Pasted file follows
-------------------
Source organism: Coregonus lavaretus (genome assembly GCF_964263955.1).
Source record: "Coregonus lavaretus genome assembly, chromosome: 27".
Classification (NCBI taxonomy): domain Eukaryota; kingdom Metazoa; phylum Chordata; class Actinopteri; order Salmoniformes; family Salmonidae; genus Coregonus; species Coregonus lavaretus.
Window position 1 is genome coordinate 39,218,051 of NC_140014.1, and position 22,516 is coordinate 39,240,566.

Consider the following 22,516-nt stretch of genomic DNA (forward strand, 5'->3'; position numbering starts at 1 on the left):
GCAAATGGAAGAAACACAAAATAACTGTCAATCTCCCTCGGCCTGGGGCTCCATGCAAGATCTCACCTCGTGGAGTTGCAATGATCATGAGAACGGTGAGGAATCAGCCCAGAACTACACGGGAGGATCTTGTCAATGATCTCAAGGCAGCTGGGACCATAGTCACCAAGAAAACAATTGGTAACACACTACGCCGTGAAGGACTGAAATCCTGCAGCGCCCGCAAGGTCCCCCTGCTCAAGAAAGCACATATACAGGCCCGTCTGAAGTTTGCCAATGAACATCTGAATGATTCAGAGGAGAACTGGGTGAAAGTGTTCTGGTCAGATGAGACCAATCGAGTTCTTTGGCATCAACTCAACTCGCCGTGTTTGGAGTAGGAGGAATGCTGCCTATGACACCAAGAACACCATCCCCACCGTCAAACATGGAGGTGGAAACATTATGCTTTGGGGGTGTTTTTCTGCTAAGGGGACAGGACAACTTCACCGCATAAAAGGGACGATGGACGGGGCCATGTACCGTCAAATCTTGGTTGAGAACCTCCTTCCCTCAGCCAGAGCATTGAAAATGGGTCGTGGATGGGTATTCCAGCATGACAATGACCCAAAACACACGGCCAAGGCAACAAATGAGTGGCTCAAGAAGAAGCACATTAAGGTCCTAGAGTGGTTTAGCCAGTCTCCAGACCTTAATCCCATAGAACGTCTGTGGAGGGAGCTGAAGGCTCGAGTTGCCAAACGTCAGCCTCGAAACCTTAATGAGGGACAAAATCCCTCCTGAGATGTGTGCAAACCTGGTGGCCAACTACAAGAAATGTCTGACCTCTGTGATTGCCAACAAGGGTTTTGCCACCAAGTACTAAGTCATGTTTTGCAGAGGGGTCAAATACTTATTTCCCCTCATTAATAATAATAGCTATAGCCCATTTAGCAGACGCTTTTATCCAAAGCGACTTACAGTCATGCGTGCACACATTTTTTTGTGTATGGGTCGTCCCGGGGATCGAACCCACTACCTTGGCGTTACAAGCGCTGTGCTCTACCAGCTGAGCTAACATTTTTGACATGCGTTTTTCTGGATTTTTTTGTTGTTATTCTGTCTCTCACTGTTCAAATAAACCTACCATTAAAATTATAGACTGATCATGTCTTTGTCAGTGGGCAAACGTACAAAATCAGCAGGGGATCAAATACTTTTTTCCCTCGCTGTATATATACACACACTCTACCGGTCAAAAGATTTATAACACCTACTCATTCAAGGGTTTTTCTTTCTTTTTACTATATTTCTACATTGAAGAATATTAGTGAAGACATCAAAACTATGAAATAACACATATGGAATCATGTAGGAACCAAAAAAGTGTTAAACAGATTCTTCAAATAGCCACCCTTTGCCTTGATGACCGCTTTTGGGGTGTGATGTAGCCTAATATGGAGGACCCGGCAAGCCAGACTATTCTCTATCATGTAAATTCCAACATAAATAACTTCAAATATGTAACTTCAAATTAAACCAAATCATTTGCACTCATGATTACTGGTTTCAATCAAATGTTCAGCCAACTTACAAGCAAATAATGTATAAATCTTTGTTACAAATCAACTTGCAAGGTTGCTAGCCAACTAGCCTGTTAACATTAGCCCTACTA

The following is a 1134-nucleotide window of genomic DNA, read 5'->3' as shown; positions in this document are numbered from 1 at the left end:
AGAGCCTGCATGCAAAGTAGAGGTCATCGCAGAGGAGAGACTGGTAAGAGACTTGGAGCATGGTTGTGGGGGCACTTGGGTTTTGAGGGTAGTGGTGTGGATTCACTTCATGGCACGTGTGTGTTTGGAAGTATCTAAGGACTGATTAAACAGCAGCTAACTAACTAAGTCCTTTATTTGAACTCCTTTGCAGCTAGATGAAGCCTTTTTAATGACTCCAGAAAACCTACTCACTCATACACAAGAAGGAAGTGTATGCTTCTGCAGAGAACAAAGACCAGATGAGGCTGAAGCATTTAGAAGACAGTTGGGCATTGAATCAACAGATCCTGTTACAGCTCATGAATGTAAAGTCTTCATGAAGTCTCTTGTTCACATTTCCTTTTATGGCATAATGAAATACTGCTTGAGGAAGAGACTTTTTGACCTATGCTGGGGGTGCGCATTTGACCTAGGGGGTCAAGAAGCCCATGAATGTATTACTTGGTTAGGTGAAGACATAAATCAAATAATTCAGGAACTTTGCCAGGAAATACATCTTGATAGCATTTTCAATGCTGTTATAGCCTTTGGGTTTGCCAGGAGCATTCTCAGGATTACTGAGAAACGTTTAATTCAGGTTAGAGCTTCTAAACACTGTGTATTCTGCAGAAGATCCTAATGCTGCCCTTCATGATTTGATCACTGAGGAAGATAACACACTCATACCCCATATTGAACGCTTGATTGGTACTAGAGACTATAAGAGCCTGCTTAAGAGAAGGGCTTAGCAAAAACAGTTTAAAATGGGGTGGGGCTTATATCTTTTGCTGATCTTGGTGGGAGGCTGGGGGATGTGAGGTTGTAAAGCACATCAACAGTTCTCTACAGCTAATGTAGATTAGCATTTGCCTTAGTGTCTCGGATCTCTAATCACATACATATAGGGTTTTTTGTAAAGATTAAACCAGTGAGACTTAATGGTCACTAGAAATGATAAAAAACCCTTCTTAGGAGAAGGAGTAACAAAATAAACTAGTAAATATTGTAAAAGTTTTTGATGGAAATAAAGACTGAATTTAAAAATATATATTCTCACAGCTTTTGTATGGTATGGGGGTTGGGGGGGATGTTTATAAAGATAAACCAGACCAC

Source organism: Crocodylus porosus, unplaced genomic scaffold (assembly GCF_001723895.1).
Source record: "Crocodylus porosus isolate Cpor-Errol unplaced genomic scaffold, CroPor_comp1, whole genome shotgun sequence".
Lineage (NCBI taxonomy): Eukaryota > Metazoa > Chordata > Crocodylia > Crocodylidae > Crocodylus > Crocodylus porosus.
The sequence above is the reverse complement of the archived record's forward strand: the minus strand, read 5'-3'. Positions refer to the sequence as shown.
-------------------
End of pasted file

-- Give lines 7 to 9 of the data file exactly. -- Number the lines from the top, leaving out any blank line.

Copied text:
The following is a 1134-nucleotide window of genomic DNA, read 5'->3' as shown; positions in this document are numbered from 1 at the left end:
AGAGCCTGCATGCAAAGTAGAGGTCATCGCAGAGGAGAGACTGGTAAGAGACTTGGAGCATGGTTGTGGGGGCACTTGGGTTTTGAGGGTAGTGGTGTGGATTCACTTCATGGCACGTGTGTGTTTGGAAGTATCTAAGGACTGATTAAACAGCAGCTAACTAACTAAGTCCTTTATTTGAACTCCTTTGCAGCTAGATGAAGCCTTTTTAATGACTCCAGAAAACCTACTCACTCATACACAAGAAGGAAGTGTATGCTTCTGCAGAGAACAAAGACCAGATGAGGCTGAAGCATTTAGAAGACAGTTGGGCATTGAATCAACAGATCCTGTTACAGCTCATGAATGTAAAGTCTTCATGAAGTCTCTTGTTCACATTTCCTTTTATGGCATAATGAAATACTGCTTGAGGAAGAGACTTTTTGACCTATGCTGGGGGTGCGCATTTGACCTAGGGGGTCAAGAAGCCCATGAATGTATTACTTGGTTAGGTGAAGACATAAATCAAATAATTCAGGAACTTTGCCAGGAAATACATCTTGATAGCATTTTCAATGCTGTTATAGCCTTTGGGTTTGCCAGGAGCATTCTCAGGATTACTGAGAAACGTTTAATTCAGGTTAGAGCTTCTAAACACTGTGTATTCTGCAGAAGATCCTAATGCTGCCCTTCATGATTTGATCACTGAGGAAGATAACACACTCATACCCCATATTGAACGCTTGATTGGTACTAGAGACTATAAGAGCCTGCTTAAGAGAAGGGCTTAGCAAAAACAGTTTAAAATGGGGTGGGGCTTATATCTTTTGCTGATCTTGGTGGGAGGCTGGGGGATGTGAGGTTGTAAAGCACATCAACAGTTCTCTACAGCTAATGTAGATTAGCATTTGCCTTAGTGTCTCGGATCTCTAATCACATACATATAGGGTTTTTTGTAAAGATTAAACCAGTGAGACTTAATGGTCACTAGAAATGATAAAAAACCCTTCTTAGGAGAAGGAGTAACAAAATAAACTAGTAAATATTGTAAAAGTTTTTGATGGAAATAAAGACTGAATTTAAAAATATATATTCTCACAGCTTTTGTATGGTATGGGGGTTGGGGGGGATGTTTATAAAGATAAACCAGACCAC

Source organism: Crocodylus porosus, unplaced genomic scaffold (assembly GCF_001723895.1).